The U.S. Navy's push to create a $500 million electromagnetic railgun weapon-capable of slinging projectiles at hypersonic speeds-appears to have come to an end. The service is ending funding for the railgun without having sent a single weapon to sea, while pushing technology derived from the program into existing weapons.
The weapon is a victim of a change in the Navy's direction toward faster, longer-range weapons that are capable of striking ships and land targets in a major war.
The Navy's budget request includes no funding for the railgun in 2022, The Drive reports.
Electromagnetic railguns are decidedly different from conventional guns, cannons, and howitzers. Regular guns use the pressure from an ignited gunpowder charge to expel a projectile from the barrel, sending it flying on a ballistic trajectory. Railguns, meanwhile, using electricity and magnetism instead of gunpowder and chemical energy to accelerate a projectile down a pair of rails.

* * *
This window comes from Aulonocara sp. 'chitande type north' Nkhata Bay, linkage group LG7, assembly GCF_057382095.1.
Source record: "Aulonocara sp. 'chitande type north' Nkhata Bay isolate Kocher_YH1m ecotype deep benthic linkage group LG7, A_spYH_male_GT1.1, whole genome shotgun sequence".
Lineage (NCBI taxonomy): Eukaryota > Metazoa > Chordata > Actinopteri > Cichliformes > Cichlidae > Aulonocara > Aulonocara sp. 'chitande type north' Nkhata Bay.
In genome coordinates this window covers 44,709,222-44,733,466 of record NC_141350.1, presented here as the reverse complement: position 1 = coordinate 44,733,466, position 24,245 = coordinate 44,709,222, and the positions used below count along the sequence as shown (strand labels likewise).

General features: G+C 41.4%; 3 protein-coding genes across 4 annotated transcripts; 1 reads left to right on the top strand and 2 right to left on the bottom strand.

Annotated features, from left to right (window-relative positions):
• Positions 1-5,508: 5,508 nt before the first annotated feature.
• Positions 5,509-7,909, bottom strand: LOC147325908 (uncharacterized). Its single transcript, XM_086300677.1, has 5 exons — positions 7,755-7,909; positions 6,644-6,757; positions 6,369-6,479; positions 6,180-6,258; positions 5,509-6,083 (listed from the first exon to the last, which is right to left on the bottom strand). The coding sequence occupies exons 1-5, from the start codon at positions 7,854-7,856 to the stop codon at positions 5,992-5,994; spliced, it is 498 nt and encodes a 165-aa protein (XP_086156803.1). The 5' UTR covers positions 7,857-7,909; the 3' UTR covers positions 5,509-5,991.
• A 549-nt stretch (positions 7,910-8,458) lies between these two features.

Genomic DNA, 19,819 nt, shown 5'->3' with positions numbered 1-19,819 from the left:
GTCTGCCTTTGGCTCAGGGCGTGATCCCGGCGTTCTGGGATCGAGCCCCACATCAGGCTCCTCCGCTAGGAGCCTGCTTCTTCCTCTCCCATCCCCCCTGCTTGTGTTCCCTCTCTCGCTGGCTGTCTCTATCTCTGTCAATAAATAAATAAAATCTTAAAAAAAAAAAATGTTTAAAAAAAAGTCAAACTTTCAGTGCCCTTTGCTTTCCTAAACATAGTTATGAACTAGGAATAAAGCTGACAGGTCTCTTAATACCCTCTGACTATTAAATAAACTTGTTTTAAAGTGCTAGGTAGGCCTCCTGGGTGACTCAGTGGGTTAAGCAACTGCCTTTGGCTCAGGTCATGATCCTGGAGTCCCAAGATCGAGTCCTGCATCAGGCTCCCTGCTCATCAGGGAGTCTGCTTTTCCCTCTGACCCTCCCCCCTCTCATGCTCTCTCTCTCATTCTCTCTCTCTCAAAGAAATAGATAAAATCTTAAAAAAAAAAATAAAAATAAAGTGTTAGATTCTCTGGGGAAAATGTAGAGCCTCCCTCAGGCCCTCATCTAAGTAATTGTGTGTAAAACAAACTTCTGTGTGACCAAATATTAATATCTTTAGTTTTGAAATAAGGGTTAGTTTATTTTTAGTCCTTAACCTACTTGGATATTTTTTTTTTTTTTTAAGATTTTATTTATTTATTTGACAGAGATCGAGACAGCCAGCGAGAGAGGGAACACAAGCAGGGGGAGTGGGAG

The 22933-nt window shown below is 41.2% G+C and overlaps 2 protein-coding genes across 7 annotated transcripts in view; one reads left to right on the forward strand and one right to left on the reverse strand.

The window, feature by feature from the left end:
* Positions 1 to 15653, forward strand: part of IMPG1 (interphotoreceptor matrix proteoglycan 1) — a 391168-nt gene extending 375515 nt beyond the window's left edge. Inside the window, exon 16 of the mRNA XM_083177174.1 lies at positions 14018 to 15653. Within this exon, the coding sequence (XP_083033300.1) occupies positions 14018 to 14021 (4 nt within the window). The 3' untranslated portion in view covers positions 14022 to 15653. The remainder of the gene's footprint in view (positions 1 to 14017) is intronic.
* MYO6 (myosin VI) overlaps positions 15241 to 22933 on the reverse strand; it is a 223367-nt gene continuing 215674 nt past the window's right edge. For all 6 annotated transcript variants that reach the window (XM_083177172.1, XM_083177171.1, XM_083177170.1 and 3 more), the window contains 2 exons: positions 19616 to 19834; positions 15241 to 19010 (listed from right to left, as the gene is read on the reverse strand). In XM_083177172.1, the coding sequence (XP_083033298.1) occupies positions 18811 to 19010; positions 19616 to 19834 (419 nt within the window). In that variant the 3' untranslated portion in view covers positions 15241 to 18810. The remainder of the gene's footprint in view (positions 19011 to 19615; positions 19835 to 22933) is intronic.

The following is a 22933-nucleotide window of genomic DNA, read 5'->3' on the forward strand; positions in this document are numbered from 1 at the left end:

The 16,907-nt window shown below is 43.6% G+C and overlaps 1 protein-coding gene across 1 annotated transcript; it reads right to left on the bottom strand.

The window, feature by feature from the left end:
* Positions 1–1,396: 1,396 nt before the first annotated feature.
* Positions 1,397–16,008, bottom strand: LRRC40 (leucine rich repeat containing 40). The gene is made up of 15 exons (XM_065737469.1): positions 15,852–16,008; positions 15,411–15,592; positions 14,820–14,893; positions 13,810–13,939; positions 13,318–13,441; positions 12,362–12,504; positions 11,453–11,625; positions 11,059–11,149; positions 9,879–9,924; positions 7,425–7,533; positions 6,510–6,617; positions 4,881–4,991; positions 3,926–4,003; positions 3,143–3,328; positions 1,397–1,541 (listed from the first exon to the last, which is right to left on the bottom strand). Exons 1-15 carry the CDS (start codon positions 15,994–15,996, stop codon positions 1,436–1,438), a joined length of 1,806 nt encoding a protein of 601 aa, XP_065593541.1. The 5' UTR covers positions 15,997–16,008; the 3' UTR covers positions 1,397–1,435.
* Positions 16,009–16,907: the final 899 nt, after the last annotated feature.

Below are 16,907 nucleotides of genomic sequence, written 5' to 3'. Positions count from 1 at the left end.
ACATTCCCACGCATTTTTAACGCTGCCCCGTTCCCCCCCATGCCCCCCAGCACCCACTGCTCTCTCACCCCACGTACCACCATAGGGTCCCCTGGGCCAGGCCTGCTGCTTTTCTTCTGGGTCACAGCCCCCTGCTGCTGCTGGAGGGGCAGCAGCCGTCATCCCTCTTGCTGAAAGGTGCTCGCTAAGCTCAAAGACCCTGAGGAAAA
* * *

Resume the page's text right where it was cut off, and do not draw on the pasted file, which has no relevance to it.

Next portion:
A large, heavy piece of artillery.
The quantity of explosive used in a single discharge.
The propelling charge explosive train consists of the primer, igniter, and propellant.
The wise man thinks over everything, but with a difference, most profoundly where there is some profound difficulty, and thinks that perhaps there is more in it than he thinks. Thus his comprehension extends as far as his apprehension.
-- Baltasar Gracián